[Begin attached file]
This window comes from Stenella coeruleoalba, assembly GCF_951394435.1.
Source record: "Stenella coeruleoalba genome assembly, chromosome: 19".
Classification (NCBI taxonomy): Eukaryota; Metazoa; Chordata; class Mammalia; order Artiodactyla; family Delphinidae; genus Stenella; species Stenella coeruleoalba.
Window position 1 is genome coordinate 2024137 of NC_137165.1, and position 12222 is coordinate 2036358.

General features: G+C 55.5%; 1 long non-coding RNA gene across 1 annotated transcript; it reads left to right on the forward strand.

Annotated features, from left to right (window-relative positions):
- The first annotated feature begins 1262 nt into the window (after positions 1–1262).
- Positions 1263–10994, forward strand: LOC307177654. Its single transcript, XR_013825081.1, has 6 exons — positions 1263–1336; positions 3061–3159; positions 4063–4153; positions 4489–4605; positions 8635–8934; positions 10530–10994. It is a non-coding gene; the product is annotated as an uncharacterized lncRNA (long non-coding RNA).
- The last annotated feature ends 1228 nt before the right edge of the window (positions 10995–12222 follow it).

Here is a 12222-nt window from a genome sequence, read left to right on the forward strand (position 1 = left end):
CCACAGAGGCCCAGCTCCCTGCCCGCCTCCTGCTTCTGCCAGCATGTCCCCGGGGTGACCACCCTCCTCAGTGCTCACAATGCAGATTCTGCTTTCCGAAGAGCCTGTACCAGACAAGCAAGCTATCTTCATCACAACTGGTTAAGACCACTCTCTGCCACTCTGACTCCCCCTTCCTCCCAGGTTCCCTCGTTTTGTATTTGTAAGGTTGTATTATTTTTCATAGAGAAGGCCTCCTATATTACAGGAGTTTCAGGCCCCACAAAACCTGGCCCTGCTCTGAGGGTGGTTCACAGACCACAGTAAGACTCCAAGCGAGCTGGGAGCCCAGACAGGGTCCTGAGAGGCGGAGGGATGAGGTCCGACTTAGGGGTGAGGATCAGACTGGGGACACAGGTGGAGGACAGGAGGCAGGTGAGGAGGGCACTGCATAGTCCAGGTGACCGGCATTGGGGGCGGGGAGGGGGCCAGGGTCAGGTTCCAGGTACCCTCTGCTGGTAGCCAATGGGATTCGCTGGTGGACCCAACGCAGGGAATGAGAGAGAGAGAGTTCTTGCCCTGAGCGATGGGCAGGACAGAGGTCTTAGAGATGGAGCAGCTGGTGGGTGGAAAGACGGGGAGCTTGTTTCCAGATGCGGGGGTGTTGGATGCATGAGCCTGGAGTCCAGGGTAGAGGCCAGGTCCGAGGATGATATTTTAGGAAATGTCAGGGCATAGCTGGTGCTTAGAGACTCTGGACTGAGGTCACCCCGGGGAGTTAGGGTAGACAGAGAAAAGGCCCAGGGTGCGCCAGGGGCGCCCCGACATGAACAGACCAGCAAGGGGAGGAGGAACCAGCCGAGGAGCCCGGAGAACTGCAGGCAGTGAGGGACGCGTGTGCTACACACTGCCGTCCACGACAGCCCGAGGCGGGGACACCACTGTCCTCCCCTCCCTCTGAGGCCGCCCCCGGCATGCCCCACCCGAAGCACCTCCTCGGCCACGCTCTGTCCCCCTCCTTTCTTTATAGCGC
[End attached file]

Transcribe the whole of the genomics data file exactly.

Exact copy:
This window comes from Stenella coeruleoalba, assembly GCF_951394435.1.
Source record: "Stenella coeruleoalba genome assembly, chromosome: 19".
Classification (NCBI taxonomy): Eukaryota; Metazoa; Chordata; class Mammalia; order Artiodactyla; family Delphinidae; genus Stenella; species Stenella coeruleoalba.
Window position 1 is genome coordinate 2024137 of NC_137165.1, and position 12222 is coordinate 2036358.

General features: G+C 55.5%; 1 long non-coding RNA gene across 1 annotated transcript; it reads left to right on the forward strand.

Annotated features, from left to right (window-relative positions):
- The first annotated feature begins 1262 nt into the window (after positions 1–1262).
- Positions 1263–10994, forward strand: LOC307177654. Its single transcript, XR_013825081.1, has 6 exons — positions 1263–1336; positions 3061–3159; positions 4063–4153; positions 4489–4605; positions 8635–8934; positions 10530–10994. It is a non-coding gene; the product is annotated as an uncharacterized lncRNA (long non-coding RNA).
- The last annotated feature ends 1228 nt before the right edge of the window (positions 10995–12222 follow it).

Here is a 12222-nt window from a genome sequence, read left to right on the forward strand (position 1 = left end):
CCACAGAGGCCCAGCTCCCTGCCCGCCTCCTGCTTCTGCCAGCATGTCCCCGGGGTGACCACCCTCCTCAGTGCTCACAATGCAGATTCTGCTTTCCGAAGAGCCTGTACCAGACAAGCAAGCTATCTTCATCACAACTGGTTAAGACCACTCTCTGCCACTCTGACTCCCCCTTCCTCCCAGGTTCCCTCGTTTTGTATTTGTAAGGTTGTATTATTTTTCATAGAGAAGGCCTCCTATATTACAGGAGTTTCAGGCCCCACAAAACCTGGCCCTGCTCTGAGGGTGGTTCACAGACCACAGTAAGACTCCAAGCGAGCTGGGAGCCCAGACAGGGTCCTGAGAGGCGGAGGGATGAGGTCCGACTTAGGGGTGAGGATCAGACTGGGGACACAGGTGGAGGACAGGAGGCAGGTGAGGAGGGCACTGCATAGTCCAGGTGACCGGCATTGGGGGCGGGGAGGGGGCCAGGGTCAGGTTCCAGGTACCCTCTGCTGGTAGCCAATGGGATTCGCTGGTGGACCCAACGCAGGGAATGAGAGAGAGAGAGTTCTTGCCCTGAGCGATGGGCAGGACAGAGGTCTTAGAGATGGAGCAGCTGGTGGGTGGAAAGACGGGGAGCTTGTTTCCAGATGCGGGGGTGTTGGATGCATGAGCCTGGAGTCCAGGGTAGAGGCCAGGTCCGAGGATGATATTTTAGGAAATGTCAGGGCATAGCTGGTGCTTAGAGACTCTGGACTGAGGTCACCCCGGGGAGTTAGGGTAGACAGAGAAAAGGCCCAGGGTGCGCCAGGGGCGCCCCGACATGAACAGACCAGCAAGGGGAGGAGGAACCAGCCGAGGAGCCCGGAGAACTGCAGGCAGTGAGGGACGCGTGTGCTACACACTGCCGTCCACGACAGCCCGAGGCGGGGACACCACTGTCCTCCCCTCCCTCTGAGGCCGCCCCCGGCATGCCCCACCCGAAGCACCTCCTCGGCCACGCTCTGTCCCCCTCCTTTCTTTATAGCGC